In the short-term, the main thrust of our research is to help people understand these kinds of unusual behaviors of apps, as well as increase transparency. It's worth pointing out too that a lot of this information seems to be used for advertising rather than malicious purposes (though it obviously depends on your definition of malicious). In the long-term, we need better policies and best practices around this kind of data collection, as well as better ways of helping developers create sustainable business models that also respect privacy. 

Note that this list is based on the top 100 most popular Android apps around December 2011, so some things may have changed since then.


Below is an analysis of the Top 10 Most Downloaded Android apps, showing the level of surprises. For example, for Angry Birds, we found that 80% of people (N=20) were surprised that it used location at all, whereas for Google Maps, 0% of people were surprised.

Click to Zoom
Here is the same list in text format, with links to more analysis for apps that we have probed in more depth.
  1. Facebook
  2. Google Maps
  3. Angry Birds
  4. Pandora
  5. KakaoTalk Messenger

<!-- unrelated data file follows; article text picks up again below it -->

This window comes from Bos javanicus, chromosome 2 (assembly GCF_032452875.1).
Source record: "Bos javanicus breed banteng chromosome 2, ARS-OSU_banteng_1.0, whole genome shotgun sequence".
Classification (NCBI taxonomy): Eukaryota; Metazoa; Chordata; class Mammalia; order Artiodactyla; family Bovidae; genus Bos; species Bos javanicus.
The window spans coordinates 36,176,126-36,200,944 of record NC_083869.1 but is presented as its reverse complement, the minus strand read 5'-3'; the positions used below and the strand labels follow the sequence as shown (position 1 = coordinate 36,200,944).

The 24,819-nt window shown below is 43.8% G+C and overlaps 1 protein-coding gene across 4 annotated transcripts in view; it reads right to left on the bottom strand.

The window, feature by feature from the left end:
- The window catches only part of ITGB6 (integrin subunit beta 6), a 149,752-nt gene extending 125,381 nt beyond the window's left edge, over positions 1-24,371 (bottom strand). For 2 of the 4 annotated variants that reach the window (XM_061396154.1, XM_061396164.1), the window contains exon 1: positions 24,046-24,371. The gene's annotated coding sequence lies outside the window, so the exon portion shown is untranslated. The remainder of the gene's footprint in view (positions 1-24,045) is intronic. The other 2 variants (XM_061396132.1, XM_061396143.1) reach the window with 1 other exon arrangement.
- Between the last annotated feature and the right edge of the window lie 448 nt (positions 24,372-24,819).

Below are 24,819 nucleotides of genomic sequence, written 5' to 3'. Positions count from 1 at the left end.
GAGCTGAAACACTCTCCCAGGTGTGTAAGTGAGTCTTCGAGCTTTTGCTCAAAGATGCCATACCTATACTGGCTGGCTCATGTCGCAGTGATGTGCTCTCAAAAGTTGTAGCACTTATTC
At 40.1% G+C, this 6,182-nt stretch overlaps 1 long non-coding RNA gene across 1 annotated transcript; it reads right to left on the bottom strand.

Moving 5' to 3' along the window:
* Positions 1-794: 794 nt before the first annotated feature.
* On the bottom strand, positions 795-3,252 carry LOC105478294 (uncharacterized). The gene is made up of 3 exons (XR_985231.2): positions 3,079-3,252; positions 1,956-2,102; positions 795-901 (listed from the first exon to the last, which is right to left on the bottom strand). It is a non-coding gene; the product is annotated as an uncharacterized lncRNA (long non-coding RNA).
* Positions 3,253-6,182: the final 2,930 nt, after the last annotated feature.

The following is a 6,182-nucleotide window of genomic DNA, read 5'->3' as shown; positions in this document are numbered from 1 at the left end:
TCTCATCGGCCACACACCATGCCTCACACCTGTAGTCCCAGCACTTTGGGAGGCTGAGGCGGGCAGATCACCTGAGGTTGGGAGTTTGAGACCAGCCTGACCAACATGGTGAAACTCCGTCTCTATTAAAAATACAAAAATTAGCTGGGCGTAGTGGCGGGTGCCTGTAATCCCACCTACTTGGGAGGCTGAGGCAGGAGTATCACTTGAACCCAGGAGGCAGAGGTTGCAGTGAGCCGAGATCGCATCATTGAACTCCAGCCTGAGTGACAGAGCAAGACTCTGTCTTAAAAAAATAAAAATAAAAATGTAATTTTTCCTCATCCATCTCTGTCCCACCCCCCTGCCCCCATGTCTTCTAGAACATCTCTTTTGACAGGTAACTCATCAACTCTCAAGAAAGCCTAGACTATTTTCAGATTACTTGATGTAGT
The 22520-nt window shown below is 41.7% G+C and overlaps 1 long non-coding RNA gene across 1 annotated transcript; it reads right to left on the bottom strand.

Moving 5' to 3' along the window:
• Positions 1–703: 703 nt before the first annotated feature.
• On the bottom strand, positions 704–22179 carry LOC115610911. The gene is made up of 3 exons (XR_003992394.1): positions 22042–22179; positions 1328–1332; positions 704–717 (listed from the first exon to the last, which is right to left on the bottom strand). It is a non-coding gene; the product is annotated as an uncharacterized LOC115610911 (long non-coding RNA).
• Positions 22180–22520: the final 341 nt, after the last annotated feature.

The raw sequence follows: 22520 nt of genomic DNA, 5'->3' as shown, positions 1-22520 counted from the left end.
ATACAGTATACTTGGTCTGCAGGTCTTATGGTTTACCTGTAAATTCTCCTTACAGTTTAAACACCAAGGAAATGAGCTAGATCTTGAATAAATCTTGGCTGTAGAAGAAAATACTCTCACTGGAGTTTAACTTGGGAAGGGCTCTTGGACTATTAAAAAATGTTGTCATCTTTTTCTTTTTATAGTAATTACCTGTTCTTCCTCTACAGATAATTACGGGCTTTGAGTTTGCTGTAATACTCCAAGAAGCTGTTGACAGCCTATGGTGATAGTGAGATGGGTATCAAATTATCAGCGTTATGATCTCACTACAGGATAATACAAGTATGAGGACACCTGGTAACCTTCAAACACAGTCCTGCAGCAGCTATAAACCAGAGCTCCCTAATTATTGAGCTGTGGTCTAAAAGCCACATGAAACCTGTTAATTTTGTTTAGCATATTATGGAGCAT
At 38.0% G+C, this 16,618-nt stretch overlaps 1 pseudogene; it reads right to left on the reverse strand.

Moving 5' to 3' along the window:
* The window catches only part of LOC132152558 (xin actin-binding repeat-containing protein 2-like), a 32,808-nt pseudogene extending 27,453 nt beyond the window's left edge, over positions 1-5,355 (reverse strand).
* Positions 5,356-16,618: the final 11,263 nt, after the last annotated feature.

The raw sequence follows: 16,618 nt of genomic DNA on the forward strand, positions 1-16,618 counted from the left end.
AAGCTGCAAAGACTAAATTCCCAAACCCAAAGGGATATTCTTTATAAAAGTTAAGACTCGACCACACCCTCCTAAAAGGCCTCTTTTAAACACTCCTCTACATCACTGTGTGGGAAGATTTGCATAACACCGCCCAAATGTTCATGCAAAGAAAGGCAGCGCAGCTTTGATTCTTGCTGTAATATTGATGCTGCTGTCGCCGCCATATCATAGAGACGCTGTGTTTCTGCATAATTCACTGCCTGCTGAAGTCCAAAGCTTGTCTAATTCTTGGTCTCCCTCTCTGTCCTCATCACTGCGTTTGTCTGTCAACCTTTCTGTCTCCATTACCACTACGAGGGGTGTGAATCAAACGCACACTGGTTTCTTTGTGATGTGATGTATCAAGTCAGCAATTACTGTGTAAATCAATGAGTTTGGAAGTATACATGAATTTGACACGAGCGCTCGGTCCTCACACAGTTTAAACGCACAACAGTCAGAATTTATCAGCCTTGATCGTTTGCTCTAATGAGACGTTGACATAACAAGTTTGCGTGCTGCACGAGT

6. Bubble Blast
  7. Paradise Island
  8. Handcent SMS
  9. Adobe Flash Player
  10. Tap Fish
You can also read more about our research here (PDF). This work was done by Jialiu Lin, Shah Amini, myself (Jason Hong), and Norman Sadeh. This work is also funded in part by the National Science Foundation, Google, and the Army Research Office.

Analysis of Brightest Flashlight Free for Android

GoldenShores Technologies, LLC
Category: Tools
Price: Free
Brightest Flashlight Free - Turns on all available lights.
Brightest Flashlight App – Free of Charge
* Turns on all available lights on the device
* Camera Flash LED at Maximum
* Screen at Bright Maximum
* Keyboard Backlight at Maximum
* Soft Keys Backlight at Maximum

Used by
Device ID
Mobile ad optimization and tracking
Targeted mobile advertising
Mobile ads, analytics, ad exchange
Mobile ad network aggregator
App analytics
Targeted mobile advertising
Mobile ads, analytics, ad exchange
Other 3rd-party libraries app uses
Mobile ad network

Privacy Analysis